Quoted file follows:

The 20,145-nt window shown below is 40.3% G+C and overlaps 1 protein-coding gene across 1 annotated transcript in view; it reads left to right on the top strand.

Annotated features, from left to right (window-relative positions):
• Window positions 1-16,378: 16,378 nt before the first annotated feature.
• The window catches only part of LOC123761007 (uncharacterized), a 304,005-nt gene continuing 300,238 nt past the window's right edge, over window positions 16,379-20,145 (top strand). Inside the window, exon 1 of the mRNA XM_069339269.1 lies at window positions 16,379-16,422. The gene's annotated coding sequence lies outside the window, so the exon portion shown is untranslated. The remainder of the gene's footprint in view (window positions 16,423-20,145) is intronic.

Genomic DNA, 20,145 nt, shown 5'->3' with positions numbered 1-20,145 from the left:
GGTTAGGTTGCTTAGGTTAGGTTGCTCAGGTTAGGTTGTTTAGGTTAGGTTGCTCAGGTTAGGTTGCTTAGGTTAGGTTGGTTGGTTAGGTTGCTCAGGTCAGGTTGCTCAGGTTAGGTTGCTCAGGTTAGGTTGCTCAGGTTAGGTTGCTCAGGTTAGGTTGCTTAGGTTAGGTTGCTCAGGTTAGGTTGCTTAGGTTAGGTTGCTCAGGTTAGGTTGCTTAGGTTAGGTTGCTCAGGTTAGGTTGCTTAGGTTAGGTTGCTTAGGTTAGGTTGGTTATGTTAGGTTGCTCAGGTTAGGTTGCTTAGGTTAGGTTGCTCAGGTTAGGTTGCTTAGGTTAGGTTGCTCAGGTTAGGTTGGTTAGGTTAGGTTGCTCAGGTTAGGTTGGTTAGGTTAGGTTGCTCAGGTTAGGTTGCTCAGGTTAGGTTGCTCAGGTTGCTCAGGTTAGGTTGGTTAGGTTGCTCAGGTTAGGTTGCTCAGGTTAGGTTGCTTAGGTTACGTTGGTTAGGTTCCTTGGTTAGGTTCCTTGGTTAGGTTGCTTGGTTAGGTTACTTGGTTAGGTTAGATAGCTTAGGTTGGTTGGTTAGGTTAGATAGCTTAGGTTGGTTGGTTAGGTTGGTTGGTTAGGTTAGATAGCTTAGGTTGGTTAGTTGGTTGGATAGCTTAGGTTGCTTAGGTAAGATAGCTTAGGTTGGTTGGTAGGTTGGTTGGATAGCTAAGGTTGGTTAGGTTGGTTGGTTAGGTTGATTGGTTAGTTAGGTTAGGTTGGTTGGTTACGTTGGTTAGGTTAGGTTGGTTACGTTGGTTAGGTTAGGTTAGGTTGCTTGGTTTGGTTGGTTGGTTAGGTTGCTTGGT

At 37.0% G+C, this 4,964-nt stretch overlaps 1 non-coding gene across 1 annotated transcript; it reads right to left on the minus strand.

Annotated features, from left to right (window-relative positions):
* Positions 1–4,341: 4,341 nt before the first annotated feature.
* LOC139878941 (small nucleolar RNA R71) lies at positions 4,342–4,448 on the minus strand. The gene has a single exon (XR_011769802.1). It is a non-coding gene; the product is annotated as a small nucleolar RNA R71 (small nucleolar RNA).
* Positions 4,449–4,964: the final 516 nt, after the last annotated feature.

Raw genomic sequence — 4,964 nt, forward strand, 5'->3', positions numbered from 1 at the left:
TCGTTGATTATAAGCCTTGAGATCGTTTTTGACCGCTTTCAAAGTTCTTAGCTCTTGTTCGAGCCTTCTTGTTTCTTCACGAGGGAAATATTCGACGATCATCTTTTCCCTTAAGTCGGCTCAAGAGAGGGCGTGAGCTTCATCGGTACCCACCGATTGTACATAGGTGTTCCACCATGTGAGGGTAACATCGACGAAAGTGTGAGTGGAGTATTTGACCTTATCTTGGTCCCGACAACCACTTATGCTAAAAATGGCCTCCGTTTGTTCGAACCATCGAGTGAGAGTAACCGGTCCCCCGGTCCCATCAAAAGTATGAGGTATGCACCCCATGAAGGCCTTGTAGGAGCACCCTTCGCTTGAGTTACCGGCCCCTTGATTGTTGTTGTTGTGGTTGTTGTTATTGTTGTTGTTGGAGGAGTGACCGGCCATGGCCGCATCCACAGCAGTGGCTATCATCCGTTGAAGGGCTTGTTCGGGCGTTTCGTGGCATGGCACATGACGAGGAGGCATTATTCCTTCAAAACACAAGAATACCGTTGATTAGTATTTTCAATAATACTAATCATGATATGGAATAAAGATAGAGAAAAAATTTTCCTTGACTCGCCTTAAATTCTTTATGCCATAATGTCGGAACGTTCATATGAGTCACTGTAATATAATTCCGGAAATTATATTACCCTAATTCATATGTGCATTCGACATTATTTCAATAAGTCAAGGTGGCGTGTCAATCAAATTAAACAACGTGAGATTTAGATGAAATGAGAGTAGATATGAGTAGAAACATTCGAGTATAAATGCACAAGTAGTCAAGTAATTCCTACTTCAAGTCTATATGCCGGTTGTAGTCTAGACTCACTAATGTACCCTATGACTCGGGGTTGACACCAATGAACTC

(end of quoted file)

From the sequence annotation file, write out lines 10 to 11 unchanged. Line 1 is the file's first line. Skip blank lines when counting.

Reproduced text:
* LOC139878941 (small nucleolar RNA R71) lies at positions 4,342–4,448 on the minus strand. The gene has a single exon (XR_011769802.1). It is a non-coding gene; the product is annotated as a small nucleolar RNA R71 (small nucleolar RNA).
* Positions 4,449–4,964: the final 516 nt, after the last annotated feature.